El ministre eslovè Karl Erjavec, dilluns durant la reunió dels ministres d'Afers Estrangers, amb el britànic Boris Johnson i el francès Jean-Yves Le Drian.

Speaking on Slovenia’s public TV broadcaster, Slovenian Foreign Minister Karl Erjavec mentioned a recent meeting with his Spanish colleague, Alfonso Dastis, where the latter conveyed Spain’s concern over the solidarity shown towards Catalonia by the parliament of Slovenia.

According to Erjavec, his Spanish counterpart even asked him if Slovenia “would make any decisions outside Spain’s legal framework”. In other words, whether it would recognise an independent Catalonia. Erjavec’s answer was crystal clear: “At the moment it’s impossible to say because Catalonia has not made an announcement yet”.

This newspaper has learnt that minister Erjavec is not particularly sympathetic towards the Catalan cause, but when approached by his Spanish colleague, he had not choice but to state the official position of the Slovenian government, which —on the whole— supports Catalonia’s right to self-determination. Speaking for his country’s TV, Erjavec explained that Dastis had asked to speak to him on Monday during the summit of foreign ministers of the EU, as he was concerned about the Slovenian parliament’s decisions on Catalonia. Erjavec stated that he had conveyed to Dastis Slovenia’s condemnation of the violence on October 1 and its support to self-determination as a universal right, with respect for the laws of every country.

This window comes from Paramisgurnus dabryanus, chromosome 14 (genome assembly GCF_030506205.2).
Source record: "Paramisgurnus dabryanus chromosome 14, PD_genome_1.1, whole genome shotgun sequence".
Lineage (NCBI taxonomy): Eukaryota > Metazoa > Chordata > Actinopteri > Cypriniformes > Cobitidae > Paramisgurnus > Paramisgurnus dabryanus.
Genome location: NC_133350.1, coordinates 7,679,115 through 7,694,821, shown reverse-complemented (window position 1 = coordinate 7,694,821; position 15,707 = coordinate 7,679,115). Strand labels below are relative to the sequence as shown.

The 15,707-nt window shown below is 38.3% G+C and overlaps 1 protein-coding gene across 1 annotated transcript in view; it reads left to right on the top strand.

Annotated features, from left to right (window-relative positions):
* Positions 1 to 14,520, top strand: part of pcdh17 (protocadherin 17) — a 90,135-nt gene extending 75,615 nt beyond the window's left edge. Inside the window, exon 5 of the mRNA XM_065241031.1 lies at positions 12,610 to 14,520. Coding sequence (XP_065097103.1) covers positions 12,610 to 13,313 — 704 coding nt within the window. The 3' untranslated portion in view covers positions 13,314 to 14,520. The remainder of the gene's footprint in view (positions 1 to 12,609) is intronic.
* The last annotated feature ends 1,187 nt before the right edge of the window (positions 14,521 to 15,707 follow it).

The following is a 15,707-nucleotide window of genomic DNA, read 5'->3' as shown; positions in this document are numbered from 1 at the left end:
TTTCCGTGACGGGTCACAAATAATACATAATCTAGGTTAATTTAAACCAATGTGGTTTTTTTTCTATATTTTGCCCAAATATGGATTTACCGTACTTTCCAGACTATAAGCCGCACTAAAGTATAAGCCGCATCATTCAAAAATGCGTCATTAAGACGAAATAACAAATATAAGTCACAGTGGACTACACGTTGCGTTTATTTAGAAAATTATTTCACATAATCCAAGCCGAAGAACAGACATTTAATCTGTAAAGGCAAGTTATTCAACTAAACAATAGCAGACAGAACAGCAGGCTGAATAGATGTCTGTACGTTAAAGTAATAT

Dastis’ concern stems from the Slovenian parliament’s decision last Friday to unanimously condemn the violence against the referendum, support self-determination and demand a peaceful solution for the Catalan issue with the start of talks between the Spanish and the Catalan governments.

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